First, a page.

Union residents ask Evansville to consider them in growth plans
“I just don’t understand what the city is trying to do,” said Rich Templeton, who has lived on Evansville Brooklyn Road for 67 years. “Growth is something you allow, and I really don’t think you’ve got to keep sprawling out and out and out. Why don’t you start going up and save some of the farmland.”
Templeton was one of 15 people who spoke Monday during a public hearing at the city’s plan commission meeting about an amendment to the city’s Smart Growth Plan. The commission later unanimously recommended approval to the city council of the amendments, which for the first time add a 20-year growth boundary to the city map.
The council also will have a public hearing on the amendments.
The hearing was a continuation of one that started April 4, when no comments were taken because so many people packed City Hall that about 100 people lined up outside. Monday night, about 80 people attended at the larger venue—the Performing Arts Center inside Evansville High School.
City Planner John Stockham opened with state estimates that predict the city will grow by about 8,200 people by 2030. Evansville historically has grown by about 40 single-family homes per year, he said, and the city has 291 vacant platted lots. That equals about 7.3 years of inventory, he said.
Stockham also addressed the issue so many town residents were concerned about: city annexation.
The only two legal ways Evansville could annex Union land is by a petition from the majority of landowners or if the city and town enter a mutual boundary agreement, he said.
The 20-year growth boundary line was added after planners determined the township areas that the new city wastewater treatment plant could service, with four new lift stations, he said.
George Franklin, a supervisor in Union, wondered where the city plans to grow when city officials say they have no plans to annex in the near future.
“I would like to know where are you going to grow without taking in all of our subdivisions? … It just doesn’t make sense to me. I would like to see more common sense here and work together and talk about this more,” he said. “I just think if you take all our subdivisions, where’s our tax base?”
Union Supervisor Kim Gruebling received applause after recommending the commission table the issue for six months, “and see what we can do about working together on a plan.” Since the city has enough vacant lots for seven years, he said, tabling the plan probably wouldn’t hurt.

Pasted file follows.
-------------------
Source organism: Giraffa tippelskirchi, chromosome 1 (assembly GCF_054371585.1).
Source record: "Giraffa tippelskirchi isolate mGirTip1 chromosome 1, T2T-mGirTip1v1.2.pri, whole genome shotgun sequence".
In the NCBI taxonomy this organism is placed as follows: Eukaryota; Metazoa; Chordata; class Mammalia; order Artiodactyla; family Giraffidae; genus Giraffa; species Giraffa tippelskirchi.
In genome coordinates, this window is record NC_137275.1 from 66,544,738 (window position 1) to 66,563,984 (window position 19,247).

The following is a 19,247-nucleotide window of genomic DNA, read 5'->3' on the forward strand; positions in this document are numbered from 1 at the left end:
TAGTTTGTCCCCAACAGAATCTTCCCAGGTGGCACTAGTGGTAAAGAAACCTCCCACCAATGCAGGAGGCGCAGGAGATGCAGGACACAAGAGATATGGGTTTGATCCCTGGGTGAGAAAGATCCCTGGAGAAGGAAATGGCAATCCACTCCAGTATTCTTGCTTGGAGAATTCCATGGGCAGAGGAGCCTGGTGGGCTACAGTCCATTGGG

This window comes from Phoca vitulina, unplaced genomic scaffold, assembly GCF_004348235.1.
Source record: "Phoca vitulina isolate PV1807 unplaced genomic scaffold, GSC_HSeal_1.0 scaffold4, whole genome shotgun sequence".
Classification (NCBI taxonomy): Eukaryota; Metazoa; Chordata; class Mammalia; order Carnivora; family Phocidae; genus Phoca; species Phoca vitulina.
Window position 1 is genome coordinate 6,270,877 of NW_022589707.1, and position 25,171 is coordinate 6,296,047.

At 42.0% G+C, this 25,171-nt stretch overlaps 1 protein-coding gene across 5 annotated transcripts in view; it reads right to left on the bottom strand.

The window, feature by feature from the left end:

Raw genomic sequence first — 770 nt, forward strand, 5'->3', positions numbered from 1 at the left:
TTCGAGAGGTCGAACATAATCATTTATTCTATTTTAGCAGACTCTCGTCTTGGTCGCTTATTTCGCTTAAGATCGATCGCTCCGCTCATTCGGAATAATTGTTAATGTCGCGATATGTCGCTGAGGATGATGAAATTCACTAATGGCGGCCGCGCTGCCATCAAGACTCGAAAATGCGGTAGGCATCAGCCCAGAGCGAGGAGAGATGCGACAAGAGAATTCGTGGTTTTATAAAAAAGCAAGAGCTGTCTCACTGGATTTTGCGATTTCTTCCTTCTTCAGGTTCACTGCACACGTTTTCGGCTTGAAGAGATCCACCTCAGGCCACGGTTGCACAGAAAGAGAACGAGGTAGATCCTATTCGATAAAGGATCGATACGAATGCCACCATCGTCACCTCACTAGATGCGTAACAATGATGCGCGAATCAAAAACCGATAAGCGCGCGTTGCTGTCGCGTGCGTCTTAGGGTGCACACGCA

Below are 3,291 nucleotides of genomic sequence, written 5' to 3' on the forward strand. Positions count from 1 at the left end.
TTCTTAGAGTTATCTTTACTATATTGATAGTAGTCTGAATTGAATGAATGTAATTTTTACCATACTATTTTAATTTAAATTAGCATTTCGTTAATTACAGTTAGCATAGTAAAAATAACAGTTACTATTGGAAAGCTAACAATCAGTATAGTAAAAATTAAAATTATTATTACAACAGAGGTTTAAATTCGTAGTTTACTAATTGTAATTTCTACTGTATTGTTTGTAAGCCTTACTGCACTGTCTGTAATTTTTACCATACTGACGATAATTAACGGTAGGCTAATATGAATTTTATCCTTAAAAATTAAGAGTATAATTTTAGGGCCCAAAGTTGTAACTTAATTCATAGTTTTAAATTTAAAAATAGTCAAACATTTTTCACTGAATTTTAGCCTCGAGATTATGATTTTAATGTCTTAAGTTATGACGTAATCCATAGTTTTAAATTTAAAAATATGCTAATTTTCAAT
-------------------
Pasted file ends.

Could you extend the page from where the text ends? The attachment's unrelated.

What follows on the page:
City officials stated at the meeting and in newspaper articles that the city has no plans for annexation in the near future, Gruebling said, so he asked that that be put in writing in the amendments to ease residents’ concerns.
The commission agreed to add language stating the city could only annex land through a landowner petition or mutual boundary agreement with the town.
While the commission heard repeated requests for the city to include town residents in growth discussions, Mayor Sandy Decker noted four town residents served on the original city Smart Growth committee.
She said she attended many of the Union Smart Growth meetings, and no city residents had a seat at the table.
“I respectfully am scratching my head at why we’re making an amendment to our Smart Growth Plan,” she said, “and I am hearing that we have to have everybody at the table, and that wasn’t the case when the plan was put together for the Town of Union, and I’m just making that observation.”
Evansville, Union meeting together
The Evansville City Council and Union Town Board met for the first time last month to discuss how they can work better together. That discussion resulted in an agreement to continue joint monthly meetings to explore collaboration and growth issues.
The city and town officials will meet at 7 p.m. Monday at the Evansville Fire Station, 425 Water St., Evansville. The agenda includes a history on the relationship between the town and city and a presentation by state officials on extraterritorial jurisdiction and boundary agreements.